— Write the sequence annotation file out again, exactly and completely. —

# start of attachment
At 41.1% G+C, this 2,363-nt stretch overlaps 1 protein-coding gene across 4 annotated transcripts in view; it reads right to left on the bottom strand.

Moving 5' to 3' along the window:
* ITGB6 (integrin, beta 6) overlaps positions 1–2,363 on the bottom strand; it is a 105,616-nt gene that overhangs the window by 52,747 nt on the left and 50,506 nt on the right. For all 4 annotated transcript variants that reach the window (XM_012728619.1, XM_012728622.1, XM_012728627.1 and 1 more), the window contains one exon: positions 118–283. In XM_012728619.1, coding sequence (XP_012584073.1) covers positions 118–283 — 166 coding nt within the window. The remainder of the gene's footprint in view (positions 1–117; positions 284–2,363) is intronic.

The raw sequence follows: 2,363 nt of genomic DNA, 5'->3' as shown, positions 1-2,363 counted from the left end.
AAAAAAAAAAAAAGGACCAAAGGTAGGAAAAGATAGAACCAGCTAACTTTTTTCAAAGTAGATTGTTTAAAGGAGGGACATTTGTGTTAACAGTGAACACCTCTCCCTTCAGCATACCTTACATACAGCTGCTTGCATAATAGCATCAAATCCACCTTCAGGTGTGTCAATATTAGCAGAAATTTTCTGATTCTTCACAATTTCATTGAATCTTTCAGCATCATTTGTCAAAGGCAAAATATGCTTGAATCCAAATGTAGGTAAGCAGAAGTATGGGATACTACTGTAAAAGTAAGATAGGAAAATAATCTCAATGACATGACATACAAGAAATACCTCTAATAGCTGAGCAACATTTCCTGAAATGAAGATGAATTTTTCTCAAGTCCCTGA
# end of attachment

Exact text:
At 41.1% G+C, this 2,363-nt stretch overlaps 1 protein-coding gene across 4 annotated transcripts in view; it reads right to left on the bottom strand.

Moving 5' to 3' along the window:
* ITGB6 (integrin, beta 6) overlaps positions 1–2,363 on the bottom strand; it is a 105,616-nt gene that overhangs the window by 52,747 nt on the left and 50,506 nt on the right. For all 4 annotated transcript variants that reach the window (XM_012728619.1, XM_012728622.1, XM_012728627.1 and 1 more), the window contains one exon: positions 118–283. In XM_012728619.1, coding sequence (XP_012584073.1) covers positions 118–283 — 166 coding nt within the window. The remainder of the gene's footprint in view (positions 1–117; positions 284–2,363) is intronic.

The raw sequence follows: 2,363 nt of genomic DNA, 5'->3' as shown, positions 1-2,363 counted from the left end.
AAAAAAAAAAAAAGGACCAAAGGTAGGAAAAGATAGAACCAGCTAACTTTTTTCAAAGTAGATTGTTTAAAGGAGGGACATTTGTGTTAACAGTGAACACCTCTCCCTTCAGCATACCTTACATACAGCTGCTTGCATAATAGCATCAAATCCACCTTCAGGTGTGTCAATATTAGCAGAAATTTTCTGATTCTTCACAATTTCATTGAATCTTTCAGCATCATTTGTCAAAGGCAAAATATGCTTGAATCCAAATGTAGGTAAGCAGAAGTATGGGATACTACTGTAAAAGTAAGATAGGAAAATAATCTCAATGACATGACATACAAGAAATACCTCTAATAGCTGAGCAACATTTCCTGAAATGAAGATGAATTTTTCTCAAGTCCCTGA